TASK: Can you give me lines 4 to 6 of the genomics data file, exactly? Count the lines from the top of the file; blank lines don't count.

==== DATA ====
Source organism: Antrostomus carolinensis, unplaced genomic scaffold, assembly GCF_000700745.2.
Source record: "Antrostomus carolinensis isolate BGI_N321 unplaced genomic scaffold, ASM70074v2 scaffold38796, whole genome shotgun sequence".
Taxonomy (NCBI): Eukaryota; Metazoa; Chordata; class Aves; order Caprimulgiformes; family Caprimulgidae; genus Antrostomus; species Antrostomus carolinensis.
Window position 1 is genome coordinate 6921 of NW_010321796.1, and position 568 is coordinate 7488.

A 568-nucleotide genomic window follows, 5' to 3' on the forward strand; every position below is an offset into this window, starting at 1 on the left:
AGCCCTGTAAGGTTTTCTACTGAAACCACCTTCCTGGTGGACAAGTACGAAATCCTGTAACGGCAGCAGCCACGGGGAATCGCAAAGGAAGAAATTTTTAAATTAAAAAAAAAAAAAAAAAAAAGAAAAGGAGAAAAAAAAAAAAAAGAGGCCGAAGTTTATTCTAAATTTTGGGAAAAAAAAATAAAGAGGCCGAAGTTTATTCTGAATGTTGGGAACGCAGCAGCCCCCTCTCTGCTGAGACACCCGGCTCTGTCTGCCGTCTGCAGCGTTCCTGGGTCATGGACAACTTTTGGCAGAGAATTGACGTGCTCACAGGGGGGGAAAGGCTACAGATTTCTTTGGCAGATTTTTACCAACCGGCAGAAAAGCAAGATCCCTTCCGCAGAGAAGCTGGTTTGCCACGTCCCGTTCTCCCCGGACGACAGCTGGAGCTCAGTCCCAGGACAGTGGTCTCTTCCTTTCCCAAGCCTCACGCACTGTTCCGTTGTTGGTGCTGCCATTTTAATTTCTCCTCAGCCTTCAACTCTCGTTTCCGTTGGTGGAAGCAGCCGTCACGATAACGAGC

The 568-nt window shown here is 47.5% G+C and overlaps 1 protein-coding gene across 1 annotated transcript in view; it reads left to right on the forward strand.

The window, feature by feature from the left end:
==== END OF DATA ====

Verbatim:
Window position 1 is genome coordinate 6921 of NW_010321796.1, and position 568 is coordinate 7488.

A 568-nucleotide genomic window follows, 5' to 3' on the forward strand; every position below is an offset into this window, starting at 1 on the left:
AGCCCTGTAAGGTTTTCTACTGAAACCACCTTCCTGGTGGACAAGTACGAAATCCTGTAACGGCAGCAGCCACGGGGAATCGCAAAGGAAGAAATTTTTAAATTAAAAAAAAAAAAAAAAAAAAGAAAAGGAGAAAAAAAAAAAAAAGAGGCCGAAGTTTATTCTAAATTTTGGGAAAAAAAAATAAAGAGGCCGAAGTTTATTCTGAATGTTGGGAACGCAGCAGCCCCCTCTCTGCTGAGACACCCGGCTCTGTCTGCCGTCTGCAGCGTTCCTGGGTCATGGACAACTTTTGGCAGAGAATTGACGTGCTCACAGGGGGGGAAAGGCTACAGATTTCTTTGGCAGATTTTTACCAACCGGCAGAAAAGCAAGATCCCTTCCGCAGAGAAGCTGGTTTGCCACGTCCCGTTCTCCCCGGACGACAGCTGGAGCTCAGTCCCAGGACAGTGGTCTCTTCCTTTCCCAAGCCTCACGCACTGTTCCGTTGTTGGTGCTGCCATTTTAATTTCTCCTCAGCCTTCAACTCTCGTTTCCGTTGGTGGAAGCAGCCGTCACGATAACGAGC